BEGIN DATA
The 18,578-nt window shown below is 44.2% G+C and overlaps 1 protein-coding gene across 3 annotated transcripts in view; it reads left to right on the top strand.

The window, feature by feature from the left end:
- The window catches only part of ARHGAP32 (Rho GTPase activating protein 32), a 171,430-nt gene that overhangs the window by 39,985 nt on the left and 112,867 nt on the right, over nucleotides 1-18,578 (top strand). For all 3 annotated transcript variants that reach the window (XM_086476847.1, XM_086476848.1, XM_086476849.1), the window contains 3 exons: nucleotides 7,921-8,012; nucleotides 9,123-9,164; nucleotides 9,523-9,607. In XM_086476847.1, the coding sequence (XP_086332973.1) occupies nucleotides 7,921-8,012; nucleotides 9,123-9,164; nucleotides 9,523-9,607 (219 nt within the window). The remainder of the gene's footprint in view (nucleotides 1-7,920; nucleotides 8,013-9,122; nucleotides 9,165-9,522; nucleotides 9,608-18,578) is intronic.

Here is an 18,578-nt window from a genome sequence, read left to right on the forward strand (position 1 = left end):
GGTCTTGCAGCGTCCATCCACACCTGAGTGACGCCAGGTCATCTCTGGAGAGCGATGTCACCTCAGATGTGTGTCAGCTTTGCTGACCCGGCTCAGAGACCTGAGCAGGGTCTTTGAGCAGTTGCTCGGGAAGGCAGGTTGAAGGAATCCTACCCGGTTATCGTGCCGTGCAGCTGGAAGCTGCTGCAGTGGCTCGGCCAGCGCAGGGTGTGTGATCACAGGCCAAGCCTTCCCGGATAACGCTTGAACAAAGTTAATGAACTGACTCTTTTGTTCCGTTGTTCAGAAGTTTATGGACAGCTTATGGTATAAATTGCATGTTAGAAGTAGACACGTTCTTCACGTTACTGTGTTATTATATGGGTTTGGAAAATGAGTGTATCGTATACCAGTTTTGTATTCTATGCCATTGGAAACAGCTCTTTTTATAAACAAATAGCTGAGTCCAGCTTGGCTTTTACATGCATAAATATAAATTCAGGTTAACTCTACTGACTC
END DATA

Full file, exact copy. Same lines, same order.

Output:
The 18,578-nt window shown below is 44.2% G+C and overlaps 1 protein-coding gene across 3 annotated transcripts in view; it reads left to right on the top strand.

The window, feature by feature from the left end:
- The window catches only part of ARHGAP32 (Rho GTPase activating protein 32), a 171,430-nt gene that overhangs the window by 39,985 nt on the left and 112,867 nt on the right, over nucleotides 1-18,578 (top strand). For all 3 annotated transcript variants that reach the window (XM_086476847.1, XM_086476848.1, XM_086476849.1), the window contains 3 exons: nucleotides 7,921-8,012; nucleotides 9,123-9,164; nucleotides 9,523-9,607. In XM_086476847.1, the coding sequence (XP_086332973.1) occupies nucleotides 7,921-8,012; nucleotides 9,123-9,164; nucleotides 9,523-9,607 (219 nt within the window). The remainder of the gene's footprint in view (nucleotides 1-7,920; nucleotides 8,013-9,122; nucleotides 9,165-9,522; nucleotides 9,608-18,578) is intronic.

Here is an 18,578-nt window from a genome sequence, read left to right on the forward strand (position 1 = left end):
GGTCTTGCAGCGTCCATCCACACCTGAGTGACGCCAGGTCATCTCTGGAGAGCGATGTCACCTCAGATGTGTGTCAGCTTTGCTGACCCGGCTCAGAGACCTGAGCAGGGTCTTTGAGCAGTTGCTCGGGAAGGCAGGTTGAAGGAATCCTACCCGGTTATCGTGCCGTGCAGCTGGAAGCTGCTGCAGTGGCTCGGCCAGCGCAGGGTGTGTGATCACAGGCCAAGCCTTCCCGGATAACGCTTGAACAAAGTTAATGAACTGACTCTTTTGTTCCGTTGTTCAGAAGTTTATGGACAGCTTATGGTATAAATTGCATGTTAGAAGTAGACACGTTCTTCACGTTACTGTGTTATTATATGGGTTTGGAAAATGAGTGTATCGTATACCAGTTTTGTATTCTATGCCATTGGAAACAGCTCTTTTTATAAACAAATAGCTGAGTCCAGCTTGGCTTTTACATGCATAAATATAAATTCAGGTTAACTCTACTGACTC